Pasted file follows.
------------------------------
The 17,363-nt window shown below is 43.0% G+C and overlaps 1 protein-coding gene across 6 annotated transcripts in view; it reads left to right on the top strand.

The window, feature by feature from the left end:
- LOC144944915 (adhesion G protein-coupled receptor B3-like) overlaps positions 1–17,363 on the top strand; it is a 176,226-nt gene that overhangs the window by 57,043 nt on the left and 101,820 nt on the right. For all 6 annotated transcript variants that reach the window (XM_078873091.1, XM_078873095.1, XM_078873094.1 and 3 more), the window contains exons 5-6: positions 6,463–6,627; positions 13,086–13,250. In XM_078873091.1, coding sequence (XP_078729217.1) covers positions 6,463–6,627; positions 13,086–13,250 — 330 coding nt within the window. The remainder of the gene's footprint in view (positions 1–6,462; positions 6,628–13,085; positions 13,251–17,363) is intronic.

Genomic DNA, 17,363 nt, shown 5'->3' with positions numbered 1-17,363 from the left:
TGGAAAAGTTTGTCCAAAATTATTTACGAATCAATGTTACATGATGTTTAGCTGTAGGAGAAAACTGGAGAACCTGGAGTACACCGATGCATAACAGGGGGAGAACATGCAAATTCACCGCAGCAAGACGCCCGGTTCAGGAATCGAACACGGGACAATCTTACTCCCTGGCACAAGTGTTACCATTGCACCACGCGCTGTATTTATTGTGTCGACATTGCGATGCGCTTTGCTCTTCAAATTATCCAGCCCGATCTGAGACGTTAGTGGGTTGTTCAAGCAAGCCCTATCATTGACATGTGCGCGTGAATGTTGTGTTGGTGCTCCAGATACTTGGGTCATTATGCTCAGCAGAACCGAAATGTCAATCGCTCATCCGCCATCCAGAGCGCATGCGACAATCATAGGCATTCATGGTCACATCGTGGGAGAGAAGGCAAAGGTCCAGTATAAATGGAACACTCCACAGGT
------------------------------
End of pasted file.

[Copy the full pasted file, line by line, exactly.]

The 17,363-nt window shown below is 43.0% G+C and overlaps 1 protein-coding gene across 6 annotated transcripts in view; it reads left to right on the top strand.

The window, feature by feature from the left end:
- LOC144944915 (adhesion G protein-coupled receptor B3-like) overlaps positions 1–17,363 on the top strand; it is a 176,226-nt gene that overhangs the window by 57,043 nt on the left and 101,820 nt on the right. For all 6 annotated transcript variants that reach the window (XM_078873091.1, XM_078873095.1, XM_078873094.1 and 3 more), the window contains exons 5-6: positions 6,463–6,627; positions 13,086–13,250. In XM_078873091.1, coding sequence (XP_078729217.1) covers positions 6,463–6,627; positions 13,086–13,250 — 330 coding nt within the window. The remainder of the gene's footprint in view (positions 1–6,462; positions 6,628–13,085; positions 13,251–17,363) is intronic.

Genomic DNA, 17,363 nt, shown 5'->3' with positions numbered 1-17,363 from the left:
TGGAAAAGTTTGTCCAAAATTATTTACGAATCAATGTTACATGATGTTTAGCTGTAGGAGAAAACTGGAGAACCTGGAGTACACCGATGCATAACAGGGGGAGAACATGCAAATTCACCGCAGCAAGACGCCCGGTTCAGGAATCGAACACGGGACAATCTTACTCCCTGGCACAAGTGTTACCATTGCACCACGCGCTGTATTTATTGTGTCGACATTGCGATGCGCTTTGCTCTTCAAATTATCCAGCCCGATCTGAGACGTTAGTGGGTTGTTCAAGCAAGCCCTATCATTGACATGTGCGCGTGAATGTTGTGTTGGTGCTCCAGATACTTGGGTCATTATGCTCAGCAGAACCGAAATGTCAATCGCTCATCCGCCATCCAGAGCGCATGCGACAATCATAGGCATTCATGGTCACATCGTGGGAGAGAAGGCAAAGGTCCAGTATAAATGGAACACTCCACAGGT